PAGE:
The Bank of England should cut interest rates to provide “insurance” against economic risks next year, according to one of the members of its monetary policy committee who voted to lower borrowing costs in both November and December.
Jonathan Haskel said the economic outlook for the UK had weakened during the last year as Brexit uncertainties had weighed on the economy and the world’s economic outlook had deteriorated.
However, he was speaking after official figures showed that the economy grew slightly faster than previously thought in the third quarter of the year, thanks to a fillip from the Britain’s global trade performance.
Speaking at the Resolution Foundation, Mr Haskel said he believed the current economic data justified looser monetary policy.
“Looking forward, I believe that downside risks are lingering over our forecast,” he said. “Brexit uncertainties may remain entrenched. Brexit is a process not an event.”
Mr Haskel, who joined the MPC in September last year from Imperial College London, voted to cut the Bank rate to 0.5 per cent from 0.75 per cent at its meetings this week and in November.
He said a rate cut would be insurance against growth and inflation slowing down so much that, at that point, cuts in interest rates would not be enough to reverse the situation.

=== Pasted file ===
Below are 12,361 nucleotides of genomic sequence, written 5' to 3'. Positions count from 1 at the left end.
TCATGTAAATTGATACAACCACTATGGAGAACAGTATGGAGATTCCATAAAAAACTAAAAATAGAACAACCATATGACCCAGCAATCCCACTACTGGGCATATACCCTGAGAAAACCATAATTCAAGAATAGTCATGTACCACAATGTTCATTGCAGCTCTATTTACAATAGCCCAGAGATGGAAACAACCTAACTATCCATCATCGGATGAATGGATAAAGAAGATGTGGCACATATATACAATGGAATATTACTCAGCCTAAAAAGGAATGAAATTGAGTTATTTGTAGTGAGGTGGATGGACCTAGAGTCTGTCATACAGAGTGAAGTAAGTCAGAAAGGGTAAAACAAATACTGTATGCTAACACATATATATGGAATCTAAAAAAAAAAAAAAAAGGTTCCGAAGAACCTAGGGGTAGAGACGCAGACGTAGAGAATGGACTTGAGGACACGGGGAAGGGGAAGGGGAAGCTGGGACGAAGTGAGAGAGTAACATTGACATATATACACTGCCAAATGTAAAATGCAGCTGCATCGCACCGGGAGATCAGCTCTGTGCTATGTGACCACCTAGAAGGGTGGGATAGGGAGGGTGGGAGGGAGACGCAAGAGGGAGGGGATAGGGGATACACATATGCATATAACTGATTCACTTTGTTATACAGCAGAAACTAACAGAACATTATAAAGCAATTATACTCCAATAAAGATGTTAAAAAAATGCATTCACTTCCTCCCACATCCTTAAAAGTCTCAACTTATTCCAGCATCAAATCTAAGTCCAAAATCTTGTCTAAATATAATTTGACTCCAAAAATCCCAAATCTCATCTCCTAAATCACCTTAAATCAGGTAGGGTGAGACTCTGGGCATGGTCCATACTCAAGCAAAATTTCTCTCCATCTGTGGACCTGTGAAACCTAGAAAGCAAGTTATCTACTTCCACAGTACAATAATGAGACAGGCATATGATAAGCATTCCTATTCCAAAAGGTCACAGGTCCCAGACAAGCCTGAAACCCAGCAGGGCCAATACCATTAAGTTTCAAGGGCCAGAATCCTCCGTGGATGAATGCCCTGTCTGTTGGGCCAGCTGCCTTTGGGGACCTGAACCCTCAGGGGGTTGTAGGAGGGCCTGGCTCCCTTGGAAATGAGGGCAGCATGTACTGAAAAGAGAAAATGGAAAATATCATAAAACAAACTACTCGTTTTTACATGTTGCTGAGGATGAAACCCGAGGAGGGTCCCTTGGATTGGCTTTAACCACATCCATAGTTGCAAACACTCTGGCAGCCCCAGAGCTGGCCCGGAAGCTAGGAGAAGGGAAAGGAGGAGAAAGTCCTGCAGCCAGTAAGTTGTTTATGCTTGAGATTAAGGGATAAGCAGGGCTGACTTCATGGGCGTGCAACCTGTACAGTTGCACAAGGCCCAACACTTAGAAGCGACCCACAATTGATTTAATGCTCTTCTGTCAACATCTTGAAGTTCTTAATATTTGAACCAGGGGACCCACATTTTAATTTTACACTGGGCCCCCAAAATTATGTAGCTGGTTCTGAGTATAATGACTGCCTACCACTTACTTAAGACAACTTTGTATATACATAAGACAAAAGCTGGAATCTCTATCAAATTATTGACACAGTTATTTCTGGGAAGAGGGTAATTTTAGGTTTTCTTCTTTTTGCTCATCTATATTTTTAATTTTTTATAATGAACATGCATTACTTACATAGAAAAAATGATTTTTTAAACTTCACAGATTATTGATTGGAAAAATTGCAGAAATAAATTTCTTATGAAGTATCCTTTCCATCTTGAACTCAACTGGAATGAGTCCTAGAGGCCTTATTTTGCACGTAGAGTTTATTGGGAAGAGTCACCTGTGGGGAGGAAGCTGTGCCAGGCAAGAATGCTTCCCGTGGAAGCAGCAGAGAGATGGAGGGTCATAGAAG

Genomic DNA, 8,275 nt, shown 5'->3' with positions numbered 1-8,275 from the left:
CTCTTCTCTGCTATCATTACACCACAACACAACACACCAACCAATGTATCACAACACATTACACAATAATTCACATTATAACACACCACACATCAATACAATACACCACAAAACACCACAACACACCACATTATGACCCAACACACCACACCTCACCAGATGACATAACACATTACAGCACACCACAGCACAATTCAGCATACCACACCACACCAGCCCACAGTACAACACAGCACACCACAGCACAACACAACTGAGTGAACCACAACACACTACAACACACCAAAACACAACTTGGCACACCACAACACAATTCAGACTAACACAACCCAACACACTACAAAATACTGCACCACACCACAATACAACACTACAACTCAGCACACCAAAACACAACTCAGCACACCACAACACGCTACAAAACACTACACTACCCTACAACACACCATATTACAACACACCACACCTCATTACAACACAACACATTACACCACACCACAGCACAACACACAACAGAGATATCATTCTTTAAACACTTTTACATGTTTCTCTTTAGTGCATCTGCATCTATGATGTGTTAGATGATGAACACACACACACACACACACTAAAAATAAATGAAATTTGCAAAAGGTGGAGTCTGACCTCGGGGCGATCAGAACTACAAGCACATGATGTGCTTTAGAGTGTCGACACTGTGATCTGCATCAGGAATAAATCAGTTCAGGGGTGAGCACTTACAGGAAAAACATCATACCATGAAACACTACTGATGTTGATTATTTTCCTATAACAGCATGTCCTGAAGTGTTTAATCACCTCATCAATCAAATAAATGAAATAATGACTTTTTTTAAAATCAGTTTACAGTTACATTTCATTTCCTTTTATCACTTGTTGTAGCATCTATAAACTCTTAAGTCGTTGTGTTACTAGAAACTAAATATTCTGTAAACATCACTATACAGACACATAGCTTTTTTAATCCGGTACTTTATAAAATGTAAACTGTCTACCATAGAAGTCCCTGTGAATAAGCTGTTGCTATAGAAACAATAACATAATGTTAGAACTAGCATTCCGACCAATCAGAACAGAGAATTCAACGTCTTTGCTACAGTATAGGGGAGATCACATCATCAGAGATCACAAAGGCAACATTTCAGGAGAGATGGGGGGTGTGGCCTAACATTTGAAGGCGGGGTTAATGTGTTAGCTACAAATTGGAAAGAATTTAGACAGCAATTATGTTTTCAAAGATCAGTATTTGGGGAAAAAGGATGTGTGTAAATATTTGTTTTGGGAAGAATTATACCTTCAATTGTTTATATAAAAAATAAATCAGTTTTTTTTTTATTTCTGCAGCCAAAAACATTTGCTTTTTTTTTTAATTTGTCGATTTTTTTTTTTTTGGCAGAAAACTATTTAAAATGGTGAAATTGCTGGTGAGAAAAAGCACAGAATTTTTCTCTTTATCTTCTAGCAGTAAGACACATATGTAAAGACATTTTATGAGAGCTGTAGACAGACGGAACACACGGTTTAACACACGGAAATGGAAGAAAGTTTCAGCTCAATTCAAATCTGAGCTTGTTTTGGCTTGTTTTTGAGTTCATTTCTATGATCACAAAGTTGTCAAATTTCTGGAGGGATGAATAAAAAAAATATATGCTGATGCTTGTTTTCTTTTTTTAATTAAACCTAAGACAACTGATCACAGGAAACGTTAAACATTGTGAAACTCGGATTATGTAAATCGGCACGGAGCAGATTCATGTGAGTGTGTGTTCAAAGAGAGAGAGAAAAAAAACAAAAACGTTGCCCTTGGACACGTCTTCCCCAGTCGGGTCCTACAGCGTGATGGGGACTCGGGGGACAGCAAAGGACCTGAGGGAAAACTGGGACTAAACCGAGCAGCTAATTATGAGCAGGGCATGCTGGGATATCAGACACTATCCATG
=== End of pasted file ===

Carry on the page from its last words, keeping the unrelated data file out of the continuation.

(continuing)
“I think in this context the insurance might be quite cheap,” he said. “We can undo the stimulus by raising interest rates given the much larger policy space we have available in terms of tighter policy.”
He was speaking after the Office for National Statistics revised its estimate for annual GDP growth for the three months to September to 0.4 per cent from 0.3 per cent.
Trade added 2 percentage points to growth reflecting a faster recovery in exports than imports after a Brexit-deadline driven dip in the previous quarter.
Separate balance of payments figures showed that the UK’s trade deficit in goods and services had narrowed by £10.5bn to just £0.4bn in the third quarter.
However, household spending grew by 0.3 per cent rather than 0.4 per cent.
George Brown, UK economist at Investec bank, said a key question was whether consumer spending would continue to soften, although he believed growth would get support from other sources.
“Business investment should begin to recover amid a clearer Brexit path, whereas a significant amount of fiscal stimulus looks set to be unveiled in the Budget early next year,” he said.
In a deluge of official statistics, government borrowing rose in November to a two-year high. Public sector net borrowing in November was £5.6bn, £0.2bn more than in November 2018. This was the highest November borrowing for two years, the ONS said.
This took borrowing for the first half of the financial year to £50.9bn, £5.1bn or 11 per cent higher than in the same period in the 2018/19 fiscal year. The Resolution Foundation said it significantly reduced the room for extra spending and borrowing in the upcoming Budget against both past and future fiscal rules.
“The headroom against the new government’s current balance target has halved,” it said.